Nancy Davis Kho

Nancy Davis Kho
Oakland, California, USA
April 30
I'm a writer, a reader, a bike wife, a mom, and a music fan. And they don't call me Aunt Blabby for nothing. I figure if half of you are laughing WITH me and the other half AT me, we're all still laughing. I look forward to finding out which side you're on.

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FEBRUARY 5, 2013 1:24PM

Who Needs a Start Button, Anyway?

Rate: 2 Flag

Self Sufficient Microwave


I’m not proud to admit that when we moved into this house ten years ago, I spent the first 48 hours suspecting it was haunted. In part it was because I have an overeager imagination that turns easily to horror, thanks to the Stephen King novels that accompanied me through puberty. In part it was because every time I closed a door behind me, it locked – from the other side. And in part it was because the fan on our wall-mounted microwave oven turned itself on and off at will, like a cook from beyond the veil was messing with me.

The fears were addressed one by one: the creaks and shifts of the house were not poltergeists but the normal stretching and arching of a sixty year old home that sits near an earthquake fault, and those sounds are now as familiar as the hoot owl who perches in our next-door neighbor’s tree. The doors locked themselves because they had plunger locks, so every time I opened a door wide enough to hit the wall behind it, the plungers got pushed in and voila, the next time I closed the door the lock was engaged. (That’s why there’s a bamboo skewer above every doorframe in the house: just stick the pointy end into the hole in the middle of the door knob and you can pop the lock.)

And the microwave, a model from the early ‘80s from the looks of it, has a self-preservation instinct that kicks in at the threat of meltdown. It sits above a Wedgewood stove from the 1950s whose ambient temperature is 300 degrees, so when you turn the temperature up to cook it’s incredibly efficient. There’s a sensor somewhere in the microwave that turns on the fan when its underside gets too hot.

I grew to admire the wisdom of the microwave, enjoyed explaining to startled guests in the kitchen that they shouldn’t worry, that’s just the microwave deciding it’s been schwitzing too long. It’s self-sufficient, which is more than I can say for the rest of the house.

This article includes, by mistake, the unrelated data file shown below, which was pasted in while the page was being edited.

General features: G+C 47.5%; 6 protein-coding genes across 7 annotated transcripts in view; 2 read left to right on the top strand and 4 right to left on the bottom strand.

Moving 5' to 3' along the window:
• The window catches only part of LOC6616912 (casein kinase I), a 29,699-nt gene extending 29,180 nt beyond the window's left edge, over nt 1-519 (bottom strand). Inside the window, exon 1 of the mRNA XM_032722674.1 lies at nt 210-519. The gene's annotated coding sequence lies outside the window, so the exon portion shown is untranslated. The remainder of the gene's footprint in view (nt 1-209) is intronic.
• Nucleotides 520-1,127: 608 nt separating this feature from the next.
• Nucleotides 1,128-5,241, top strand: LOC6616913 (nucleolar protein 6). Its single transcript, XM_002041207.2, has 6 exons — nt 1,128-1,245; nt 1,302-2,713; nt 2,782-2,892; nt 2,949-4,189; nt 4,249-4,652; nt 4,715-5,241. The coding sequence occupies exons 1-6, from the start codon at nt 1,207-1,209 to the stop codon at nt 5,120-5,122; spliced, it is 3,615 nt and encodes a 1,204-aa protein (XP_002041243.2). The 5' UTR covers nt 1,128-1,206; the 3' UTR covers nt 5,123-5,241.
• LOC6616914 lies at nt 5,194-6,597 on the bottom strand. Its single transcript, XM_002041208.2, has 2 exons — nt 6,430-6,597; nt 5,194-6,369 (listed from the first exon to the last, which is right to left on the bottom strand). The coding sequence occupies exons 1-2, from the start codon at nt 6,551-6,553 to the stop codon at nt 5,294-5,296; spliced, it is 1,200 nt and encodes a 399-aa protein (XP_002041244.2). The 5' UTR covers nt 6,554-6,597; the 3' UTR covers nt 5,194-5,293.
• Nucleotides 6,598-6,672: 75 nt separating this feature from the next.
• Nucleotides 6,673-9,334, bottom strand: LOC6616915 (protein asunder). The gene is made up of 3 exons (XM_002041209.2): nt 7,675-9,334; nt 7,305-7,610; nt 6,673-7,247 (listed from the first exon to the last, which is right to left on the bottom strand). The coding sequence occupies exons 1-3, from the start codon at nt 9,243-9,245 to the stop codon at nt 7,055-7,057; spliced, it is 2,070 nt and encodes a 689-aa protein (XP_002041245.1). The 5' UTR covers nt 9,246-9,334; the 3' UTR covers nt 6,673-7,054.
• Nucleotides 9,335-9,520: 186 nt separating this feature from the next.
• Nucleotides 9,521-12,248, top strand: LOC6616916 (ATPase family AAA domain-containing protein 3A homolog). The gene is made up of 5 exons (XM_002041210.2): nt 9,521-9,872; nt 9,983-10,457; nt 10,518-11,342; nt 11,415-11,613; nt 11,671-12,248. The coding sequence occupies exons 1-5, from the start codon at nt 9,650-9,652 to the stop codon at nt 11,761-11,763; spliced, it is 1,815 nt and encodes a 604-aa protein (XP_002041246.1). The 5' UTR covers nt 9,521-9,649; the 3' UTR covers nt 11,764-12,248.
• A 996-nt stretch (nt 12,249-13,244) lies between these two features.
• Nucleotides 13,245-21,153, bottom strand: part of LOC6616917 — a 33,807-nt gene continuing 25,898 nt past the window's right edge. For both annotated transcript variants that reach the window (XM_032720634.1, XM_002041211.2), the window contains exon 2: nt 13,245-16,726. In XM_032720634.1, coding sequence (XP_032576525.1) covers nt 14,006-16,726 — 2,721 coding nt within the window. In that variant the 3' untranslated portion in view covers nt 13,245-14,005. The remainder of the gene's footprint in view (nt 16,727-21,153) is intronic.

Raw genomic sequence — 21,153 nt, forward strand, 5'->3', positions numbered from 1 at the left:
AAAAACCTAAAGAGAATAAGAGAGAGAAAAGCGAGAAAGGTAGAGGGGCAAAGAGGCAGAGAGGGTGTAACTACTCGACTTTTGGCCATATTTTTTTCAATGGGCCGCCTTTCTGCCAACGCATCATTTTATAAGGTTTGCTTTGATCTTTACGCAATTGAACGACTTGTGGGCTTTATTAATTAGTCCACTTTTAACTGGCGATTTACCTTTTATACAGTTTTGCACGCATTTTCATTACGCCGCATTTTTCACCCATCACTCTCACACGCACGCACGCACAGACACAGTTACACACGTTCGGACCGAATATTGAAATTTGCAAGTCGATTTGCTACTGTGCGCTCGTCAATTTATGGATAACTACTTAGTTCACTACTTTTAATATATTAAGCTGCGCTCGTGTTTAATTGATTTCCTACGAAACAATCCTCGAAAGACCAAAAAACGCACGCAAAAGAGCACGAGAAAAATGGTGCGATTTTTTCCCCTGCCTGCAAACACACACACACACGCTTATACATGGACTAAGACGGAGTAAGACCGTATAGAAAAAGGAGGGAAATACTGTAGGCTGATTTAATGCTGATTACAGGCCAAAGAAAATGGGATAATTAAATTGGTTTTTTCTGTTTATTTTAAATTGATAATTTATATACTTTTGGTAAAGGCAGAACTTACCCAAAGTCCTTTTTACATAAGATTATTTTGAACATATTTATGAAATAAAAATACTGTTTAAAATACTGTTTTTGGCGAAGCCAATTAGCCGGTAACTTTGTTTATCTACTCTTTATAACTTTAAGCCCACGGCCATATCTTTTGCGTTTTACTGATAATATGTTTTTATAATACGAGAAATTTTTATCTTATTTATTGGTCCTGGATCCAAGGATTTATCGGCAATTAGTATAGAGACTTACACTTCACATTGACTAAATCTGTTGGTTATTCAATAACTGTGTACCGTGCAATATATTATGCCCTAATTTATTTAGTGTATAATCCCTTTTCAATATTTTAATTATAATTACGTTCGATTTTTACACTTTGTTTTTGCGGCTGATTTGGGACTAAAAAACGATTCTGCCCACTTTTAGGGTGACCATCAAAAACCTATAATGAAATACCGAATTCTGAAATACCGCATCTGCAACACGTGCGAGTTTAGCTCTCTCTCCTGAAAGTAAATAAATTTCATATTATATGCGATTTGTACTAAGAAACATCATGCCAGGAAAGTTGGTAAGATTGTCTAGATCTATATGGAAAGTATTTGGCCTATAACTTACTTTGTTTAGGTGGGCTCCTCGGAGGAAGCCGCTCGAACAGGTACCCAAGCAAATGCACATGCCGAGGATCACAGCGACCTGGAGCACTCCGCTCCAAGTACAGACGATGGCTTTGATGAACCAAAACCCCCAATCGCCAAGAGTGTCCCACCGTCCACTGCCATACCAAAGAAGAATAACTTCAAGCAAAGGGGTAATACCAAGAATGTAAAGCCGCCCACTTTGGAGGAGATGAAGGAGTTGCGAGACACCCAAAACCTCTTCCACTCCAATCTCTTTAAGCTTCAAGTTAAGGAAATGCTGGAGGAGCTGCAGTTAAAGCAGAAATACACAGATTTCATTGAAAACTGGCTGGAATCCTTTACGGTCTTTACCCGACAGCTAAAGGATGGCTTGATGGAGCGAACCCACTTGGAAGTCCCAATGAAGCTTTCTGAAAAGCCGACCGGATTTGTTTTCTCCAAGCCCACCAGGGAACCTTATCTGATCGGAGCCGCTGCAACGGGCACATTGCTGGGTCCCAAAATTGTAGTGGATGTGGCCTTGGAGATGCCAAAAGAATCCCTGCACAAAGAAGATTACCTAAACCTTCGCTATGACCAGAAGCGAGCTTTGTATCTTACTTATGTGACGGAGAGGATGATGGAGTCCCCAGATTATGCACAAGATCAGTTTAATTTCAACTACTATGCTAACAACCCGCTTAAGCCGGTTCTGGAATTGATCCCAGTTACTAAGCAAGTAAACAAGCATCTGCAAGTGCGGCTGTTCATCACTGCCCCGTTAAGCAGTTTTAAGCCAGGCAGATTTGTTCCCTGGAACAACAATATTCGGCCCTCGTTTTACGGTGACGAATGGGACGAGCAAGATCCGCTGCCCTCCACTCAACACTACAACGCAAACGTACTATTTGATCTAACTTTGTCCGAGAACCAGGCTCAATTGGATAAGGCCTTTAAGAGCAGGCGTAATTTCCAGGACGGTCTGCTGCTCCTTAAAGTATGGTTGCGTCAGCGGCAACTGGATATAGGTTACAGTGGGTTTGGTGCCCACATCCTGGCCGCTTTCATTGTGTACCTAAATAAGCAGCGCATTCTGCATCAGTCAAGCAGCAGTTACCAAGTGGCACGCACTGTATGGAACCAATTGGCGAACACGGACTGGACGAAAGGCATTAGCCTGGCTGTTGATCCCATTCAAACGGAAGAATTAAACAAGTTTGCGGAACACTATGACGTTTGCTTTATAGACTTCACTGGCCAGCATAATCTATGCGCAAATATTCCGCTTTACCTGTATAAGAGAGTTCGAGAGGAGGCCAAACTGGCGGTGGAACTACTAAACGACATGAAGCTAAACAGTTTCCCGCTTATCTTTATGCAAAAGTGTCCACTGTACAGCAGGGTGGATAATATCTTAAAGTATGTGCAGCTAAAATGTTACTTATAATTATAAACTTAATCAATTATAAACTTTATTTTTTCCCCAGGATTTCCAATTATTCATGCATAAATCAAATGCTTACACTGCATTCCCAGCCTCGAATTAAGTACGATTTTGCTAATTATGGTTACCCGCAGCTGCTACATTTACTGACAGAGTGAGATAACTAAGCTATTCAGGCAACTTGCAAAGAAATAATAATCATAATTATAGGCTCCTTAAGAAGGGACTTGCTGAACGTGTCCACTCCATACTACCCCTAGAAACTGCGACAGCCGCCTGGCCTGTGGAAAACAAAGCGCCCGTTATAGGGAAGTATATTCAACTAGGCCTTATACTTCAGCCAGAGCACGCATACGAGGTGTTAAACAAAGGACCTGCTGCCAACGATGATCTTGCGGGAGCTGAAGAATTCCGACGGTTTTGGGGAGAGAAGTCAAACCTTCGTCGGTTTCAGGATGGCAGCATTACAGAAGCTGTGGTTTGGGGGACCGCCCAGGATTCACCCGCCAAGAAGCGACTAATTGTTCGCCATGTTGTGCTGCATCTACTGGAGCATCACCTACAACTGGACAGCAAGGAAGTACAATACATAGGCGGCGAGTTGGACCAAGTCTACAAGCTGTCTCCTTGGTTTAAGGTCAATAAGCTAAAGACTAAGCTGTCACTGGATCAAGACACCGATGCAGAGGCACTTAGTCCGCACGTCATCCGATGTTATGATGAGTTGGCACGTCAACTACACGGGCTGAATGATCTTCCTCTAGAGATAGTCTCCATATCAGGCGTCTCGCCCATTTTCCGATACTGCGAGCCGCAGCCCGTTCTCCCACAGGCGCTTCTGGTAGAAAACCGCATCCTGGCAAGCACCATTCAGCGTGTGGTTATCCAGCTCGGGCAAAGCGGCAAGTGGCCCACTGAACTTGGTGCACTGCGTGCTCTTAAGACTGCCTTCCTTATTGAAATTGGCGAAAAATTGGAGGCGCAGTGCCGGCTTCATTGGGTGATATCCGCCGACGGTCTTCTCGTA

Maybe that’s why I can’t bear to say goodbye to the kitchen appliance that clearly needs to be put to sleep.

It started about six months ago, when the “5” button stopped working. If you wanted to heat something for 25 seconds, you either hit “24”or “26” and made the best of it. Then it was the “2.” Then the “8,” and the middle row of numbers was gone.

“1” was next to go. We all got good at rounding up and down, using “69” seconds instead of “1:10.”  Then the Defrost button stopped working. Then the Start button. Last night I tried to turn the fan on, and the fan stayed off but the interior light went on. Sadly, the interior light button does not control the fan.

Here’s what we’re left with: an “Add 30 seconds” button which allows us to cook what we want as long as we punch in the time in 30 second increments, and the sensor that enables the microwave to turn on its own fan (though we can’t do that.) If you want something to cook less than 30 seconds, you stand next to the microwave and whip the door open at the appropriate time.

If the microwave were a dog, we’d be carrying it outside to do its business, kissing its ears, and crying a lot.

Instead, we place a cup of coffee inside and press a button tentatively, letting out a cheer of encouragement when it starts. And deliberately refrain from reading the Sunday circulars from Pacific Appliance and Best Buy – too soon.

But it’s inevitable. We have to be prepare ourselves for when the microwave finally gives up the ghost.

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It's amazing how we can learn to accommodate. Three books have stood in for the broken leg on my couch for four years now.